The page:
Britain’s biggest banks have reportedly been summoned for a call with City regulators over market turbulence after Government Brexit resignations sent the pound and stocks tumbling.
Bank of England governor Mark Carney personally ordered the call to be held between regulators and lenders, according to the Reuters report.
It is understood major UK banks were asked for their feedback on the market reaction to the shock resignation of Brexit Secretary Dominic Raab, which was followed shortly after by Work and Pensions Secretary Esther McVey.
The pound fell sharply against most major currencies, falling 1.5% to 1.28 US dollars and was also 1.5% down at 1.13 euros as Theresa May’s draft Brexit deal was thrown into chaos.
Stocks exposed to the UK economy dived into the red, with housebuilders and banks the worst affected.
Experts said sterling will remain under pressure as the Prime Minister now fights to save not only her Brexit deal but also her position.
James Hughes, chief market analyst at Axi Trader, said: “Sterling previously moved on clarity rather than positive and negative headlines.
“This has now changed and it seems sterling is now a barometer of the PM’s ability to hold onto her job.”
He added: “If the discontent and resignations continue then the pound will remain under pressure.”
David Cheetham, chief market analyst at online trading group XTB, said the currency reaction was “reminiscent of the Chequers deal in the summer where initial support from the Cabinet has proved short-lived for Theresa May”.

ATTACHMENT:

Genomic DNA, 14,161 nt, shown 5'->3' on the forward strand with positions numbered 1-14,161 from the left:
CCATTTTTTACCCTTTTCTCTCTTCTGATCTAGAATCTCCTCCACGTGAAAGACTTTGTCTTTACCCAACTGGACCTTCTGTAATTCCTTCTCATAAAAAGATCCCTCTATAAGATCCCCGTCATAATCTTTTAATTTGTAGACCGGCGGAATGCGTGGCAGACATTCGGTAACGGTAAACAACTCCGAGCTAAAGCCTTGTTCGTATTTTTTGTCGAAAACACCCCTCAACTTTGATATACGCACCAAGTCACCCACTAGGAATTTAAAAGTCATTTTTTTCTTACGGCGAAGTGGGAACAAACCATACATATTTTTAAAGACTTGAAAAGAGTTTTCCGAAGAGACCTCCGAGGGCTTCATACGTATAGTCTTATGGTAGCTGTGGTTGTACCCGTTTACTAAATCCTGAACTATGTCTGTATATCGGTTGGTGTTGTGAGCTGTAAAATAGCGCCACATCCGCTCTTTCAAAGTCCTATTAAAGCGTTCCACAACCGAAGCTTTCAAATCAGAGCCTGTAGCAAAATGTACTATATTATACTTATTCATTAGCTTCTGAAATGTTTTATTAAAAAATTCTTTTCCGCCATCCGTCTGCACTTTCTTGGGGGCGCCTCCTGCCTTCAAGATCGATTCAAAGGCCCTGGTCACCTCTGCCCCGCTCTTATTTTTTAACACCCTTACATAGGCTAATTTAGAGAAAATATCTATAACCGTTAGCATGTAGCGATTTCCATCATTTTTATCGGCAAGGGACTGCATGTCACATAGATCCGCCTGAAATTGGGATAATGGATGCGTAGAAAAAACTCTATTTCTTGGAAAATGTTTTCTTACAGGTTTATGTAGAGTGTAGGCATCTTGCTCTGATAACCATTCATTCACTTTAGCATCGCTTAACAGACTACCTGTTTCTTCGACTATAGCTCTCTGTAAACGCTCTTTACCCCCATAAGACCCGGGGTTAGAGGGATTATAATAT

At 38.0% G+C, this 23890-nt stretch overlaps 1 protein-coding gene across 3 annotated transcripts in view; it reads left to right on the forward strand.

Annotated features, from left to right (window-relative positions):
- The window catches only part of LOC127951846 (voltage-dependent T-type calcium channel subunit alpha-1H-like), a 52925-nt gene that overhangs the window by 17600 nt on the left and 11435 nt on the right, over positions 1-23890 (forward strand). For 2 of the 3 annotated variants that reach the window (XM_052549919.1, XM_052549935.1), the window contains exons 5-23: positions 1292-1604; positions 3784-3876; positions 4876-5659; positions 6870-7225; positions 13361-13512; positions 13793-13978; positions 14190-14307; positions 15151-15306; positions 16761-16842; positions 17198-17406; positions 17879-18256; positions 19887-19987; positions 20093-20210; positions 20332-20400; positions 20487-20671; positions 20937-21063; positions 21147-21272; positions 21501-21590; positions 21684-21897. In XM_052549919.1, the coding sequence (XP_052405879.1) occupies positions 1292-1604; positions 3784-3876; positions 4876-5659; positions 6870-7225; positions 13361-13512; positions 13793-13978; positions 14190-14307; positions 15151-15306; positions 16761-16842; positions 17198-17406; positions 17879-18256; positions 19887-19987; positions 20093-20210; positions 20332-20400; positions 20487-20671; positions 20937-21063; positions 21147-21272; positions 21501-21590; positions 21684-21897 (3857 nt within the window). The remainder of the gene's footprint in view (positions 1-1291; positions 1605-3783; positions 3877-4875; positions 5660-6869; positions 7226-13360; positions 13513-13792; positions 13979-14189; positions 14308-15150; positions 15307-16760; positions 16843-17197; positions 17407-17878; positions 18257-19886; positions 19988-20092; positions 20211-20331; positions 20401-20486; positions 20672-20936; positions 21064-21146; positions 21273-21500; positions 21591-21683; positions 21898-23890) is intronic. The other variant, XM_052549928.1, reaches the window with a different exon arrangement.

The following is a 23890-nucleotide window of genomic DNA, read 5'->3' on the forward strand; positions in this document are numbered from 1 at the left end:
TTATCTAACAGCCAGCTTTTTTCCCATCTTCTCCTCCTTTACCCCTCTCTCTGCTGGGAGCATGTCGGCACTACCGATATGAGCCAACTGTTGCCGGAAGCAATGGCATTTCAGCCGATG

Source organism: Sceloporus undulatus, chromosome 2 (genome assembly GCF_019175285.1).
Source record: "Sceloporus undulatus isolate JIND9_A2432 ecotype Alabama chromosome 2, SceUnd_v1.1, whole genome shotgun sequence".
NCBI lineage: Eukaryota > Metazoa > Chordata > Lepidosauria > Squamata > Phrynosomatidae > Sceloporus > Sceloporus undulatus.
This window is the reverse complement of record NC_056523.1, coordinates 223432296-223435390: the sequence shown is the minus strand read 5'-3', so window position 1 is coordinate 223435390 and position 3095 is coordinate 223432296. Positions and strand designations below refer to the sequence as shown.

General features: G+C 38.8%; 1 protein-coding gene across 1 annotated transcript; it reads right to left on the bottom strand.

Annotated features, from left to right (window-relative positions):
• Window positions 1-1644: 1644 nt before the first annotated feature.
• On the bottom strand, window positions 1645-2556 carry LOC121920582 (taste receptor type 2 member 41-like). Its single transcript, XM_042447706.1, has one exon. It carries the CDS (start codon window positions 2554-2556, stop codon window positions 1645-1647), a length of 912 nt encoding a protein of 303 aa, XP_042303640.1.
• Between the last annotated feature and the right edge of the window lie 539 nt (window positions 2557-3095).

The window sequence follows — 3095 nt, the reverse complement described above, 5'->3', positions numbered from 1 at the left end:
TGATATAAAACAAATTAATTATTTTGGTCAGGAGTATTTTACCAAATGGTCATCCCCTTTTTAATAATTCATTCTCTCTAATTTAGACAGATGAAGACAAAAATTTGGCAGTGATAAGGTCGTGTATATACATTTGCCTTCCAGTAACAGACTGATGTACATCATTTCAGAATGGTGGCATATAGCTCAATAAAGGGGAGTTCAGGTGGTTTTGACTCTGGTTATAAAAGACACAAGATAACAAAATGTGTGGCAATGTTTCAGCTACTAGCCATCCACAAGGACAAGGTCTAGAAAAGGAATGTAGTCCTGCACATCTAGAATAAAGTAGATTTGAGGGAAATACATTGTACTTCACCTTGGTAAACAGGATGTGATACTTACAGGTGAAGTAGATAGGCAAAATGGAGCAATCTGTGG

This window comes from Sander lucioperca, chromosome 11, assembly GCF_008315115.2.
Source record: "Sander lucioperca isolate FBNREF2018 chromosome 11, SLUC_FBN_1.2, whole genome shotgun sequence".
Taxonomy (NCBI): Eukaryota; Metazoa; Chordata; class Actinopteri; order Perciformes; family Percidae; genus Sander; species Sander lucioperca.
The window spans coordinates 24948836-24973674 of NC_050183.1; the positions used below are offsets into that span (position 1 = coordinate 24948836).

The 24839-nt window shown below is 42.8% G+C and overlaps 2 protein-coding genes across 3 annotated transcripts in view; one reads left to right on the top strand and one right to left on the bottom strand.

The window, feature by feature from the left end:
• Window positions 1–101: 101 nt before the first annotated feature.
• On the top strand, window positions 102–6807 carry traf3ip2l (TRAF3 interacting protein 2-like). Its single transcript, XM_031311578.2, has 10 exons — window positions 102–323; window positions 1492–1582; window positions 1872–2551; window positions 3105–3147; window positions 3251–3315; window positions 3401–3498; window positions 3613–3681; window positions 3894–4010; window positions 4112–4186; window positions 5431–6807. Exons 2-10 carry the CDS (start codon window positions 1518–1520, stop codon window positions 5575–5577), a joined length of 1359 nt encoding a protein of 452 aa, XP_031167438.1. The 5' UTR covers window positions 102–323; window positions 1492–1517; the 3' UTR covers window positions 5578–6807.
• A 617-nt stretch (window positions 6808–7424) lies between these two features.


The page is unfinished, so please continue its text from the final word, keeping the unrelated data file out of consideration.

Foreign exchange experts at ING predicted the pound could fall another 3% to 4% “unless the threat of a leadership challenge is quashed or there are clearer signs that the withdrawal agreement can garner more support in Parliament”.
On the FTSE 100 Index, Taylor Wimpey and Charles Church owner Persimmon were the biggest casualties of the Brexit chaos, both suffering 8% falls.
Lender Royal Bank of Scotland led falls in the banking sector, down 6%, with Lloyds Banking Group also falling 5% and Barclays 4%.
Retailers, whose fortunes are also seen linked to the health of the UK economy, were likewise deep in the red.
Shares in high street bellwethers Marks & Spencer and Next both fell 5%.
The wider blue chip share index edged 12.4 points higher to 7046.2 as these falls were offset by share gains for global firms, such as mining groups, which benefit from falls in the pound as they make their money overseas.